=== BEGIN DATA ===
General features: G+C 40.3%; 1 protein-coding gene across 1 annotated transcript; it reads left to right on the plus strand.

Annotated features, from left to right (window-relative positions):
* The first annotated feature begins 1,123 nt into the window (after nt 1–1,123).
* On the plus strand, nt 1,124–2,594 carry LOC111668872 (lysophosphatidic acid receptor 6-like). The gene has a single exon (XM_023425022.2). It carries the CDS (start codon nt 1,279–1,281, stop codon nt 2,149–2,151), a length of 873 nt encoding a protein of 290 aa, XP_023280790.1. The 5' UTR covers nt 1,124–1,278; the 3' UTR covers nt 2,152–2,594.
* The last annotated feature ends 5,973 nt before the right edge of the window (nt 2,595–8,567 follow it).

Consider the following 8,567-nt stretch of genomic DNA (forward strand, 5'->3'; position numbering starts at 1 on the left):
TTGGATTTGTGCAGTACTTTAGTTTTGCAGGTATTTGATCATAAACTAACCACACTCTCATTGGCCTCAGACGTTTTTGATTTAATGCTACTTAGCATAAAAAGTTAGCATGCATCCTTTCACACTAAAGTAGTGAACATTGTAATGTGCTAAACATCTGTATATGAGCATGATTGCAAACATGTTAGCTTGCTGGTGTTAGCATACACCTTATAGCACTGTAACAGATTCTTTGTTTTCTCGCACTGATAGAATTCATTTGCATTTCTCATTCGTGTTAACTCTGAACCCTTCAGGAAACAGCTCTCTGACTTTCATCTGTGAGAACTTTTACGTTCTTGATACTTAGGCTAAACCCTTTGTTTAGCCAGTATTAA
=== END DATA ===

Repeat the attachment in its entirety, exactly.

General features: G+C 40.3%; 1 protein-coding gene across 1 annotated transcript; it reads left to right on the plus strand.

Annotated features, from left to right (window-relative positions):
* The first annotated feature begins 1,123 nt into the window (after nt 1–1,123).
* On the plus strand, nt 1,124–2,594 carry LOC111668872 (lysophosphatidic acid receptor 6-like). The gene has a single exon (XM_023425022.2). It carries the CDS (start codon nt 1,279–1,281, stop codon nt 2,149–2,151), a length of 873 nt encoding a protein of 290 aa, XP_023280790.1. The 5' UTR covers nt 1,124–1,278; the 3' UTR covers nt 2,152–2,594.
* The last annotated feature ends 5,973 nt before the right edge of the window (nt 2,595–8,567 follow it).

Consider the following 8,567-nt stretch of genomic DNA (forward strand, 5'->3'; position numbering starts at 1 on the left):
TTGGATTTGTGCAGTACTTTAGTTTTGCAGGTATTTGATCATAAACTAACCACACTCTCATTGGCCTCAGACGTTTTTGATTTAATGCTACTTAGCATAAAAAGTTAGCATGCATCCTTTCACACTAAAGTAGTGAACATTGTAATGTGCTAAACATCTGTATATGAGCATGATTGCAAACATGTTAGCTTGCTGGTGTTAGCATACACCTTATAGCACTGTAACAGATTCTTTGTTTTCTCGCACTGATAGAATTCATTTGCATTTCTCATTCGTGTTAACTCTGAACCCTTCAGGAAACAGCTCTCTGACTTTCATCTGTGAGAACTTTTACGTTCTTGATACTTAGGCTAAACCCTTTGTTTAGCCAGTATTAA